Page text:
“Three Rules of Work: Out of clutter find simplicity; From discord find harmony; In the middle of difficulty lies opportunity.”
After having spent over 3 years with writing on this website – thank you all for the support during the years! – I have done much work online and like to keep my life here simple.
I do things that way because I want to spend most of my time doing creative stuff like writing. Or hanging out with friends and people close to me. Or just relaxing. So I want to keep my life as simple and relaxing and free of unnecessary negative stuff as possible.
- I write short emails. I tend write emails containing only a few sentences, usually between one and five. If you focus on keeping it short and focused then you’ll probably discover that this is a good solution in most cases.
- I check blog comments, email, Facebook etc. only once a day. Having a pretty strict routine with all the checking you can do online reduces not only how many times a day you check the same sites. It also reduces aimless online browsing a lot in general in my experience. I usually attach this routine after my regular morning routine and at least moderate blog comments and my Facebook account during that time. This keeps things consistent.
- I don’t subscribe to feeds by using a RSS reader. If you don’t want drop all your RSS-feeds completely, consider trimming them. Perhaps to just the 10 feeds that you read the most?
- I subscribe to very few blogs or newsletters via email. This reduces clutter and distractions in my inbox. There is usually an unsubscribe link at the bottom of newsletters etc. Spend just five or ten minutes to click those links and unsubscribe from the those emails you never read anyway.
- I singletask to not become distracted. I do for example not moderate comments while at the same time having the newspaper and email inbox open in other tabs. I do one thing at a time and finish that one before moving on to the next one. This stops me from letting hours of time each week disappear while flicking around between all those open tabs and windows in my browser.
- I’m careful with Instant Messaging availability. If you are available on MSN Messenger, Skype or the chat function for Facebook then people will probably want to talk to you. This can create a lot of interruptions and you spend a lot of time with catching up or having random discussions. Nothing wrong with chatting of course, but make sure that it doesn’t steal focus and time away from your most important things. Focus on your work when you are working and focus on instant messaging when you have time for that.
- I very rarely visit online forums. This habit is not for everyone of course. Online forums can be great support groups and so on but consider your forum use and how you can improve your forum habits. Perhaps you can just check your favorite forum and post once a day? Or unregister from the ones that you just spend time on but don’t really get that much out of?
- I use Teux Deux for my to-do list. I use this free online to-do list and I keep my list short each day. Only the two or three most important tasks. This keeps me focused and helps me to just remember what to focus my time on today. I then use the tool in the tip below to allot time for the different tasks and other activities.
- I use Google Calendar for my schedule. This one helps me to actually get started with doing something at the right time. And to finish it within perhaps an hour instead of letting the task take all afternoon (or in some cases all day). It also helps me reduce procrastination and aimless browsing because it tells me what to do next when I get lost in daydreams or feel like checking the Oatmeal for way too long.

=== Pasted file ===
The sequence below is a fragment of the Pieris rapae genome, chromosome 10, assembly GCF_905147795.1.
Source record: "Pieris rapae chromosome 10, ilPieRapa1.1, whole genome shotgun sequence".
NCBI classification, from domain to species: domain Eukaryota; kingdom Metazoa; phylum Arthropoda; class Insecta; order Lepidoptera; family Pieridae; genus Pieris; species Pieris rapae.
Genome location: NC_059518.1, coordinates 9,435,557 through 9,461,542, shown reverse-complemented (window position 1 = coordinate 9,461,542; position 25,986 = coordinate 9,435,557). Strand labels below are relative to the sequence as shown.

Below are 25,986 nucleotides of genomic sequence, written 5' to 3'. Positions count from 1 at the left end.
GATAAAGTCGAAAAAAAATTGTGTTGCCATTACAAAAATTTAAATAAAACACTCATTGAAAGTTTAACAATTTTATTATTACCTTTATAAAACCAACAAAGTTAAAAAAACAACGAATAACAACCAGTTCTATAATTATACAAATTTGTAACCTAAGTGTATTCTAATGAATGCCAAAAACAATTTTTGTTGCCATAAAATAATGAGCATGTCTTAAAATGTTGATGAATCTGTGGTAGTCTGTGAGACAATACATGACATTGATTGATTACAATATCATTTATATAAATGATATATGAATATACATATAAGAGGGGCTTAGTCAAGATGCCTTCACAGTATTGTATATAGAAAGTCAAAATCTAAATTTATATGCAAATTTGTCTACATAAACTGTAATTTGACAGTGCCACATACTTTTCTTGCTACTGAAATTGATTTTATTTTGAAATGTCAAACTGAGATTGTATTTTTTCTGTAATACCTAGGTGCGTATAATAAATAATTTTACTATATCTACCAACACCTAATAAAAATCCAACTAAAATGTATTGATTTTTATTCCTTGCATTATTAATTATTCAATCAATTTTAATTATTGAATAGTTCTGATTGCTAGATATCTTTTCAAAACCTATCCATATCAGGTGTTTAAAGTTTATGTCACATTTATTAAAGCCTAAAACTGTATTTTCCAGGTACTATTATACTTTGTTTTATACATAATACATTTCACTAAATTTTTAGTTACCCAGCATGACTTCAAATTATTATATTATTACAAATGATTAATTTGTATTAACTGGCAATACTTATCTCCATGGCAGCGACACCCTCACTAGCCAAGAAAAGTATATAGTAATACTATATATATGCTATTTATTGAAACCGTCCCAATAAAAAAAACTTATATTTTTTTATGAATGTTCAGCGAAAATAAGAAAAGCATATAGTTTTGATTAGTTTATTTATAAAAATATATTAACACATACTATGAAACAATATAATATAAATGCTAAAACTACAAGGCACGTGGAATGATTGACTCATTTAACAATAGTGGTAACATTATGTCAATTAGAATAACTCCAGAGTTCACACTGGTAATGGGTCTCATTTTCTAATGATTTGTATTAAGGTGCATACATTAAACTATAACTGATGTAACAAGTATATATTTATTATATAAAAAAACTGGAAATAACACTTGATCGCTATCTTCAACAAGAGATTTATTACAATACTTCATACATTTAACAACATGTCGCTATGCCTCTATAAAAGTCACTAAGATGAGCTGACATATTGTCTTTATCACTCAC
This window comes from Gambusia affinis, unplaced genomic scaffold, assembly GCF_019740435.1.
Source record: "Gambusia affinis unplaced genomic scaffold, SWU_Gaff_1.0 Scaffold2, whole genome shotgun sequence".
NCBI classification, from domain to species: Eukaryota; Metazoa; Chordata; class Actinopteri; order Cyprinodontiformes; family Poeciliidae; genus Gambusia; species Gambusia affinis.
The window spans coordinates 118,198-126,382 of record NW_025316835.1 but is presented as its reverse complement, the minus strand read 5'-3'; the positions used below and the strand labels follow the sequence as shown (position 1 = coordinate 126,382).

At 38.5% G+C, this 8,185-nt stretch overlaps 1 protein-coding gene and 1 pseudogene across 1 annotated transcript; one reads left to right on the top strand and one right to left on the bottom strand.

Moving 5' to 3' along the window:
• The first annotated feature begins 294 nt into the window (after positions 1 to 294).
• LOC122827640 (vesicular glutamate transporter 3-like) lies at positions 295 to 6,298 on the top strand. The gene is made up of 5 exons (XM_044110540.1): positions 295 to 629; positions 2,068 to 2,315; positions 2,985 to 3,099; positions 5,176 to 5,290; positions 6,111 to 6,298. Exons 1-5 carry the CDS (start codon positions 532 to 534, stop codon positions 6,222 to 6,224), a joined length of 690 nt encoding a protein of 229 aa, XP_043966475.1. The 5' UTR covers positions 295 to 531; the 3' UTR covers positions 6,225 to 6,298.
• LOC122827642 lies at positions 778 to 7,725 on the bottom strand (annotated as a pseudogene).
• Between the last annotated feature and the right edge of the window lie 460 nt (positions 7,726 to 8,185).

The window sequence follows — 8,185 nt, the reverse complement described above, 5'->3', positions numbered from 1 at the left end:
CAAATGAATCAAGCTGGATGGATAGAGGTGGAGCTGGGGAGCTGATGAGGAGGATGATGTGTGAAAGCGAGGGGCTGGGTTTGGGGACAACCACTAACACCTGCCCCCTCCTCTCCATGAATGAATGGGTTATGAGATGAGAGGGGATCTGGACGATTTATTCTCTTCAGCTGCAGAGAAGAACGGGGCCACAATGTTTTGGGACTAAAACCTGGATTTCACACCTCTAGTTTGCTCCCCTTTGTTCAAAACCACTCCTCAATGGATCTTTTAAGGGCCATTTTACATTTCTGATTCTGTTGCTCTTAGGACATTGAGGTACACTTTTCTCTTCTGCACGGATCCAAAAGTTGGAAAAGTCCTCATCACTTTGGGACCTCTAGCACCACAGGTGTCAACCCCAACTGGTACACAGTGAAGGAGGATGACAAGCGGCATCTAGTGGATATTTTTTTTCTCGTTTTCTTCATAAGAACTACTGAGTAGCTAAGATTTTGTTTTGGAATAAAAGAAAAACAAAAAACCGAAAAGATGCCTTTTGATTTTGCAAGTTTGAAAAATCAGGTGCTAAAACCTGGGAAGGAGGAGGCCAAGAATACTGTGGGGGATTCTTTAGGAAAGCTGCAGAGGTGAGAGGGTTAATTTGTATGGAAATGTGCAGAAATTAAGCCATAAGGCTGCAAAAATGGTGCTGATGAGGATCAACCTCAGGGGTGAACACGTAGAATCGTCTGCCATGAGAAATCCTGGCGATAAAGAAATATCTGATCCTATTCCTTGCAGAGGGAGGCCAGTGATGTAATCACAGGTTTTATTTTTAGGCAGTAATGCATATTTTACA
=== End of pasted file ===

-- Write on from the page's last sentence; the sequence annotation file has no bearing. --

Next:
- I set time limits. This is usually shorter time periods that I don’t have in my schedule. I can for instance find such a time period if I finish a scheduled task early or just need a break. I do for example check Twitter a few times a day – two or three – for just 5 minutes each time period. This does of course expand into more time from time to time but generally I stay within those limits. It may be hard to do so in the beginning but after a while your discipline becomes stronger.
3 quick tips for adopting these habits
Here are three simple things that make it easier to adopt these habits and to stick with them.
Use small, invisible barriers to quit a website.
I have removed the websites I got a bit too fond of from my bookmarks in Firefox. Now I have to type in the address or google for the websites. This extra, very small barrier has helped me to check the websites far less than I used to. Oftentimes I forget to check them for many days and realize that they weren’t really that important after all.
Do the right thing.
Procrastinating usually makes you feel stressed and kinda lousy about yourself. But if you do the right thing each day and focus on finishing the most important tasks in your life then you feel good about yourself. Your self esteem goes up and over time your sense of what you deserve in life goes up too. This is a very powerful motivation for me at least to stick with these habits each week and to not get stuck in procrastination.
Have better things to do.
I usually don’t feel much like spending a lot of extra time online. It’s simply more fun and exciting to do other things. I have been writing about just getting a life quite a bit lately. But I feel that if people just have more exciting lives in general – and that don’t have to mean skydiving each day, just perhaps getting a hobby or signing up for some local course – then many problems with overanalyzing things, needless drama and complications and aimless online procrastination would decrease or go away.
Because now you simply don’t have the time or energy for that anymore.
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